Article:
Nishioka was one of the select Americans to be trained by these outstanding masters and to accompany them during part of their stay in the United States as their interpreter. The legendary tour went to every SAC air base in the United States and Cuba. It also brought attention and acclaim to the mysterious Asian martial arts. The young Nishioka got to know and learn from these masters.

In 1955, Walter Nishioka was honorably discharged from military service and returned home. But the then young Nishioka was not satisfied with his own abilities and thirsted for more knowledge about the martial arts. He decided to leave Hawaii and train in Japan. He stayed at Judo's renowned Kodokan training center where he earned a black belt in judo. He also trained in Aikido techniques with Master Kenji Tomiki. During his spare time, he trained in Shotokan Karate at the Yotsuya, Tokyo dojo where Gichin Funakoshi was the founder in the early 1930's. He later returned to Hawaii and opened a school of self-defense called the Hawaii Karate Goshin-Kai at the Moilili Community Center on South King Street in Honolulu, Hawaii.

Nishioka continued to travel back and forth to the Orient whenever he had the opportunity to learn and train in the various martial art styles. He had the opportunity to train and live with several renowned karate masters such as Professor Hironori Ohtsuka (founder of the Wado Ryu karate style); Professor Tatsuo Suzuki, Yoshio Kawaguchi, and Master Choshin Chibana (originator of the Kobayashi style of Shorin Ryu karate). He visited countries such as Okinawa, Taiwan, Hong Kong, and Korea to study and research their martial art techniques.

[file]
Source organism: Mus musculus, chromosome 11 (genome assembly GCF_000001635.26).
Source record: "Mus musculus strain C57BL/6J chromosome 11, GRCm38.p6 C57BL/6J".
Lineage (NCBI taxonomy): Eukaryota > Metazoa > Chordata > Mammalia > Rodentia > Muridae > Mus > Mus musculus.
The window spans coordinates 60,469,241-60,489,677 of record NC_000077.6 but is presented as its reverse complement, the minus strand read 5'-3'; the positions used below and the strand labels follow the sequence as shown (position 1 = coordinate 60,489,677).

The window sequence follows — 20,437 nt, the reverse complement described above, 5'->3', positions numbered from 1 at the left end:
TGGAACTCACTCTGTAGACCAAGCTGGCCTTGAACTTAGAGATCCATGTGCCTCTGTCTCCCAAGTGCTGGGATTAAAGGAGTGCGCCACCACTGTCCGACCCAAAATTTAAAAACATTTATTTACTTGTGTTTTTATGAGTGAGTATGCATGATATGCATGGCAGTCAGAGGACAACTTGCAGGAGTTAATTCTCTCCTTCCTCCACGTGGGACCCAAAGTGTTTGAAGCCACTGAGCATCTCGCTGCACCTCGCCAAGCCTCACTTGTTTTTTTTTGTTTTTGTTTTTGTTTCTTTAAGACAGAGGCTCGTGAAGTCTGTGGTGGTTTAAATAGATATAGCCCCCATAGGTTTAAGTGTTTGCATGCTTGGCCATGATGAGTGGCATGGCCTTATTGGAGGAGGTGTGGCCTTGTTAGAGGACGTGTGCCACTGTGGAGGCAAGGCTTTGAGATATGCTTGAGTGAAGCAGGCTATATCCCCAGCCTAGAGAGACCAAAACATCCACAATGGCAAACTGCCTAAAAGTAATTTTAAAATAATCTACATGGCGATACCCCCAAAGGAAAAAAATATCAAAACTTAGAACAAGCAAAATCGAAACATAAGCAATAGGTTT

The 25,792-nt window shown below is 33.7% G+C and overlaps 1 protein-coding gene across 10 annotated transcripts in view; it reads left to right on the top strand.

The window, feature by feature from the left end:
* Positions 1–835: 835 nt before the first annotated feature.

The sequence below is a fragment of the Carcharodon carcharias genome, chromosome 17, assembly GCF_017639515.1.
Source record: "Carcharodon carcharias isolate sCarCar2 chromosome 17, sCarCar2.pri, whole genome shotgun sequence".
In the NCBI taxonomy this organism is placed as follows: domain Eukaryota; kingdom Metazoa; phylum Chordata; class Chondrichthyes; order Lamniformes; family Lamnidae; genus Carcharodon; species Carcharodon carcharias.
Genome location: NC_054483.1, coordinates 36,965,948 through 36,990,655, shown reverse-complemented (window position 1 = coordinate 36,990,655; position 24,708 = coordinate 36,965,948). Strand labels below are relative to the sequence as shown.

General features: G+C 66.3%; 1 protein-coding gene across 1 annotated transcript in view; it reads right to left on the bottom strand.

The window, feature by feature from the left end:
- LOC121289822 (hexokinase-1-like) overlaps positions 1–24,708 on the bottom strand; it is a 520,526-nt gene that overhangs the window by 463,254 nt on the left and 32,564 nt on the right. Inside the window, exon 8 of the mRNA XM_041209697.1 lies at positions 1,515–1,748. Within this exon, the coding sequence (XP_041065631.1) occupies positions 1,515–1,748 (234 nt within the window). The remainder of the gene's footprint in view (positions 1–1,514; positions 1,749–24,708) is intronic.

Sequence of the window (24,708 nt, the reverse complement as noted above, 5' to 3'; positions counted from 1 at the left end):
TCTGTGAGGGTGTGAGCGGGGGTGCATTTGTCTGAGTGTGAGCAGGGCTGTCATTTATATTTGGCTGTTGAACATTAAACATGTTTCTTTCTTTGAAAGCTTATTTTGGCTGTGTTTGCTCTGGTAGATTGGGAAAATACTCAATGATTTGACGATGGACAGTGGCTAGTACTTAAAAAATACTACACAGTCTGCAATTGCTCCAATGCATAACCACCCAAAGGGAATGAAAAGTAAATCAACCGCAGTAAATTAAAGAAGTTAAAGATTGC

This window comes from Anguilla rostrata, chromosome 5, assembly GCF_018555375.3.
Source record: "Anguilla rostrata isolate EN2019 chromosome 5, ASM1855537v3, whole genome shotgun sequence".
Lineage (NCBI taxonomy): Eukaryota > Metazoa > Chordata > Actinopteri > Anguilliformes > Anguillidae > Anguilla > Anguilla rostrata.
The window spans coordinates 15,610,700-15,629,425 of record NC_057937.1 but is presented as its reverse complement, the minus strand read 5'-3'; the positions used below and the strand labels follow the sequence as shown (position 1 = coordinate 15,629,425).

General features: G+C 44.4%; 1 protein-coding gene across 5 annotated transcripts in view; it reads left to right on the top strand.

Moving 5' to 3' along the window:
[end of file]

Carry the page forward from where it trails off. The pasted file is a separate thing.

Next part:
In 1961, Nishioka initiated proceedings to bring Professor Ohtsuka, Kawaguchi Sensei, Professor Suzuki and a young karateka by the name of Kiyohisa Hirano to Hawaii (note- Hirano Sensei is now Chief Instructor and Founder of his own large karate organization). At the time (post World War II) Japanese nationals were not allowed to travel abroad except to attend college or on official business. Because karate was viewed as an art, the U.S. Immigration Service granted permission for Nishioka to host these karatekas to visit Hawaii for about two months. These karatekas toured the Hawaiian Islands giving karate demonstrations, which culminated in a final exhibition to a standing-room only crowd in Honolulu.

Before Ohtsuka returned to Japan, Nishioka asked his permission to form a school of his own. This school would be a new karate school different from the Hawaii Karate Goshin-Kai School that he established at the Moilili Community Center. This new school was the beginning of what is now known as the International Karate League (IKL) established in a traditional dojo built by Nishioka's students in 1962 and located behind his home in Manoa Valley. This new school and style that Nishioka developed, which he called modified Shorin-ryu was based on the Wado-ryu karate (learned from Ohtsuka), Shorin-ryu karate (researched by Chibana) plus White Crane Chinese martial arts. The initial school was called the Statewide Karate League (SKL) and later changed to the International Karate League (IKL) as his students established dojos world-wide.

Walter K. Nishioka is also one of the founding fathers of the Hawaii Karate Congress formed in 1961. He was elected President of the Hawaii Karate Congress in 1965 and 1966. He continues to be an active member of the martial arts community in Hawaii since 1955.

The school that Nishioka formed back in 1962 has grown to branches throughout the Hawaiian Islands, Mainland and Internationally. His main or Honbu dojo remains today the little totan (metal) roofed hut in his own backyard in Manoa Valley, Hawaii that his students built. Like the humble Honbu dojo nestled in his backyard, Shihan Walter K. Nishioka remains humble and down to earth.